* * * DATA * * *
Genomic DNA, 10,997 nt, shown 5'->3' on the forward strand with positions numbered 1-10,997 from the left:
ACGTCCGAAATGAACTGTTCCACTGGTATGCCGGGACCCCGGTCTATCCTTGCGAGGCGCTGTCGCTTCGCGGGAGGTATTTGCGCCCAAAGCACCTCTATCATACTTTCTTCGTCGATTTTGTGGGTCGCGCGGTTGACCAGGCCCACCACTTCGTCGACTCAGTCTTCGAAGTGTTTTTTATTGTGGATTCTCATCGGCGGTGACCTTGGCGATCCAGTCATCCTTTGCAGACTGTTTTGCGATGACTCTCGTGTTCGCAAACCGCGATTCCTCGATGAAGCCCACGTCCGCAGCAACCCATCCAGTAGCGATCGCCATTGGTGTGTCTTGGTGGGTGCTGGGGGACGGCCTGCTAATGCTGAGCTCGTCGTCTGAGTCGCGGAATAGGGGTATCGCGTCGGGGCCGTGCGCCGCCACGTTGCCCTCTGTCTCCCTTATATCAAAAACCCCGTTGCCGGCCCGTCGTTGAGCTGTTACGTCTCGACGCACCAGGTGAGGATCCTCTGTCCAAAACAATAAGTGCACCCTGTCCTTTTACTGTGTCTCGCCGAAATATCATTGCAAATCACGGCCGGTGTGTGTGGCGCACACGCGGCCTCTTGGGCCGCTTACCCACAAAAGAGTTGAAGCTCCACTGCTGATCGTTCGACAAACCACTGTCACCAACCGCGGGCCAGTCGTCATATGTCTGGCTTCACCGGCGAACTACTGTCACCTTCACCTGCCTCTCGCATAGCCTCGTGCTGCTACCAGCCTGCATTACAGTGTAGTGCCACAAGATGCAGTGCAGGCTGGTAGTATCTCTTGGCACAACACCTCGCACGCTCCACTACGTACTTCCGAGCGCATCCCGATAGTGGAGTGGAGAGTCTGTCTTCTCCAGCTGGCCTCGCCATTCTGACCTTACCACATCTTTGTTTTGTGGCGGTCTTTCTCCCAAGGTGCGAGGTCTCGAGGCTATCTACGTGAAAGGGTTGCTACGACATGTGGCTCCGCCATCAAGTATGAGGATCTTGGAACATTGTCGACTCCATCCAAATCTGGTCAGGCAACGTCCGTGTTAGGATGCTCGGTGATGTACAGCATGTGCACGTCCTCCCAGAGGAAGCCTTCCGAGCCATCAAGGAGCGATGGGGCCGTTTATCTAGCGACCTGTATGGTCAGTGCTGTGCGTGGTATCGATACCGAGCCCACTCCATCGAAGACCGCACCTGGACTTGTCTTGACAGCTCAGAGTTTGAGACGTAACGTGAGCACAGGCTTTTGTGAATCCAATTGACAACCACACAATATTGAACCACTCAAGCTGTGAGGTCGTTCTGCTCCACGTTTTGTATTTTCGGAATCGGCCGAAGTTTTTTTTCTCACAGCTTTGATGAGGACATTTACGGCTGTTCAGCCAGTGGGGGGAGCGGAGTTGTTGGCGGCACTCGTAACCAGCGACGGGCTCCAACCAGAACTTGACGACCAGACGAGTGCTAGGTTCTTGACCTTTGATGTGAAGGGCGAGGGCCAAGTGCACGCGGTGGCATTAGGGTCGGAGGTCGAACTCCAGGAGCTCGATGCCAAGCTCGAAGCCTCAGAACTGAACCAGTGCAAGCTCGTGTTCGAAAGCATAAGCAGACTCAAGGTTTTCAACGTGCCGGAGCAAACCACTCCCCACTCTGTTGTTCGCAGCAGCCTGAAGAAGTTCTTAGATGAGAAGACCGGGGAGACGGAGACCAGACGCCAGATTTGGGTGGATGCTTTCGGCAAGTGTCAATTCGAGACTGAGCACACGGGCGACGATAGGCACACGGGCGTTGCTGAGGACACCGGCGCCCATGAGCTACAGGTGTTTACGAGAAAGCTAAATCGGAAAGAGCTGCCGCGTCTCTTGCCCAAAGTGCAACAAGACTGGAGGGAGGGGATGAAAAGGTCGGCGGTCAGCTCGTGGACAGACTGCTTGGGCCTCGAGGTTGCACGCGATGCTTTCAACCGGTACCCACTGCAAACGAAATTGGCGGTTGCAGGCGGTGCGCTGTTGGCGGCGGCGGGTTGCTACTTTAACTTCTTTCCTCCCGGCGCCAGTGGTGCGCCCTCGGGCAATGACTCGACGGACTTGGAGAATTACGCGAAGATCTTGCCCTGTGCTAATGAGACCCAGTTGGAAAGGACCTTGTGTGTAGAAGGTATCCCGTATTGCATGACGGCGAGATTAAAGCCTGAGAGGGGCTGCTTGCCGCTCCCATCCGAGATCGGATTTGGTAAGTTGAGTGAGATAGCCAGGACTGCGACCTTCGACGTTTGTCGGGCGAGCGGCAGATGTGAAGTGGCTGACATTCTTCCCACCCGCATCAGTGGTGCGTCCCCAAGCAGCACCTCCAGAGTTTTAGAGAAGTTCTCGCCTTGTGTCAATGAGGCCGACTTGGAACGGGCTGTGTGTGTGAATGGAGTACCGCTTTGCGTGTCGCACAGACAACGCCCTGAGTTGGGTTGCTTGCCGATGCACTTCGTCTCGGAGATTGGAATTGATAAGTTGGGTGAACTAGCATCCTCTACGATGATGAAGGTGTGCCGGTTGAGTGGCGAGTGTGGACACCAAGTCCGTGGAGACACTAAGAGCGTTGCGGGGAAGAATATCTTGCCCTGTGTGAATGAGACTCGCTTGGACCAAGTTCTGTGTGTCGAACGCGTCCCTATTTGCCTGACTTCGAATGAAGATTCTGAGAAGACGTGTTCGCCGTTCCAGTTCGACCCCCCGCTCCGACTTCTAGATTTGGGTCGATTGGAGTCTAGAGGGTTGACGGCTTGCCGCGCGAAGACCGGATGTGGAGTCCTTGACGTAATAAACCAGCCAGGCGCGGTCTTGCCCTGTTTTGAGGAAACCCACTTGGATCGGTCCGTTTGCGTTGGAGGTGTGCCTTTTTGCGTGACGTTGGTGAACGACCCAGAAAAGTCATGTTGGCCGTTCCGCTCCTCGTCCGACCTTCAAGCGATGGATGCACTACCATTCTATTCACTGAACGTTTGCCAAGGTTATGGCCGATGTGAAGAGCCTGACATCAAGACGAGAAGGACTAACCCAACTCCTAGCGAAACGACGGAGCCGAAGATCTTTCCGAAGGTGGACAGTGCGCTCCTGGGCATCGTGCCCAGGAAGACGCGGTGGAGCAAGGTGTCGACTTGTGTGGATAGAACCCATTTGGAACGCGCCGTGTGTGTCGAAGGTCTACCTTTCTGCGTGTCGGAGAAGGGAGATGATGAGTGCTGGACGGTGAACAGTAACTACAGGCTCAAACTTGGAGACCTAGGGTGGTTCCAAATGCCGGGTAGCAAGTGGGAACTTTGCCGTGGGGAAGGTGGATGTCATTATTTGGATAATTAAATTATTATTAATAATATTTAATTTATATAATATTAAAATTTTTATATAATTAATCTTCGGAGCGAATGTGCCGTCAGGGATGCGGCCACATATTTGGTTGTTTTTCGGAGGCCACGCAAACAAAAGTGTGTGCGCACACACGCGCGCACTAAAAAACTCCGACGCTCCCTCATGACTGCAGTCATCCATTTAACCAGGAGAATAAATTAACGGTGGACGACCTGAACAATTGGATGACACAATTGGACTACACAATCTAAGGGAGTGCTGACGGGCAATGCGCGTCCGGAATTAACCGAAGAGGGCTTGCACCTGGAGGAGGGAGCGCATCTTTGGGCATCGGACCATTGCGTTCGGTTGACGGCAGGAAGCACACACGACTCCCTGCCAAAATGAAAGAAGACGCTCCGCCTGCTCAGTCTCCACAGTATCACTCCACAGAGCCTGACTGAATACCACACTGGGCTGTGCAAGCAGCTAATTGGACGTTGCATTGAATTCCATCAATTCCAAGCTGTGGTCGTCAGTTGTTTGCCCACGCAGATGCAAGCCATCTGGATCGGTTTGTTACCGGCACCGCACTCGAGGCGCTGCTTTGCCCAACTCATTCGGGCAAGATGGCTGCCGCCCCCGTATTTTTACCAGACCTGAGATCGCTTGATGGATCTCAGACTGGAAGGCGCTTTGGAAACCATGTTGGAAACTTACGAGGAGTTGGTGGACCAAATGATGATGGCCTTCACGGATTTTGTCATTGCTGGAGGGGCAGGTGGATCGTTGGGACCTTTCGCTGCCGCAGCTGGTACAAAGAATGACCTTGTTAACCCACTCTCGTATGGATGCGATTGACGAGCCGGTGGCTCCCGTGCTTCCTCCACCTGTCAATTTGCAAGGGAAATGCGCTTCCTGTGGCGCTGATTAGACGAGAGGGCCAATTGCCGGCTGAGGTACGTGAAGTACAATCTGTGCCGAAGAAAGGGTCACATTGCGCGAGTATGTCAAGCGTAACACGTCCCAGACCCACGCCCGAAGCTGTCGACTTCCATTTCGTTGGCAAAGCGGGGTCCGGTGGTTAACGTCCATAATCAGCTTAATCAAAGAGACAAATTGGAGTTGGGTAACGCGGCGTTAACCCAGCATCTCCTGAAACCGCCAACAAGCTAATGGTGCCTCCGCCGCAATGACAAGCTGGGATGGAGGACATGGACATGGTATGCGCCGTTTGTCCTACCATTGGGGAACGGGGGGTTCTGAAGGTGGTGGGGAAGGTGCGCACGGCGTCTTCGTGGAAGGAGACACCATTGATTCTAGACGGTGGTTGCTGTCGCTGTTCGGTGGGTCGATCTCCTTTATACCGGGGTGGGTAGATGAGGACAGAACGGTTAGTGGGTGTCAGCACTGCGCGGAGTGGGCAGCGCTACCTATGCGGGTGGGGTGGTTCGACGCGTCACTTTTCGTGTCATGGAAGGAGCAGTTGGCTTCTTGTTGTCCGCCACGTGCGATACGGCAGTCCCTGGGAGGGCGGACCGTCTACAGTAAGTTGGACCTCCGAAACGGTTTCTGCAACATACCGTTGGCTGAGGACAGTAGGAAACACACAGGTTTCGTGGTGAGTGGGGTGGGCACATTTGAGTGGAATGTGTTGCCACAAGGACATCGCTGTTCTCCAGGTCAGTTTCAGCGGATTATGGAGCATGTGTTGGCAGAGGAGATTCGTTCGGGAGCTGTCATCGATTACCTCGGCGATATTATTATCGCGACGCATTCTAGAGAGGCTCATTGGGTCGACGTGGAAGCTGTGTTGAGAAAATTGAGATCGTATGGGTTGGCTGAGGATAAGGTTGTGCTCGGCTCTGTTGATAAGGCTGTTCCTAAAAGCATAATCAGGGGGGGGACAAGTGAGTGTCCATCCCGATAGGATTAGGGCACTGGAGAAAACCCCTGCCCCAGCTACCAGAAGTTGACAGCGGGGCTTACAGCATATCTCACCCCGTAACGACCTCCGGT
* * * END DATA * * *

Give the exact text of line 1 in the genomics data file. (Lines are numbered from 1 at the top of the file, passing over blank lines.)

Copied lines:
Genomic DNA, 10,997 nt, shown 5'->3' on the forward strand with positions numbered 1-10,997 from the left: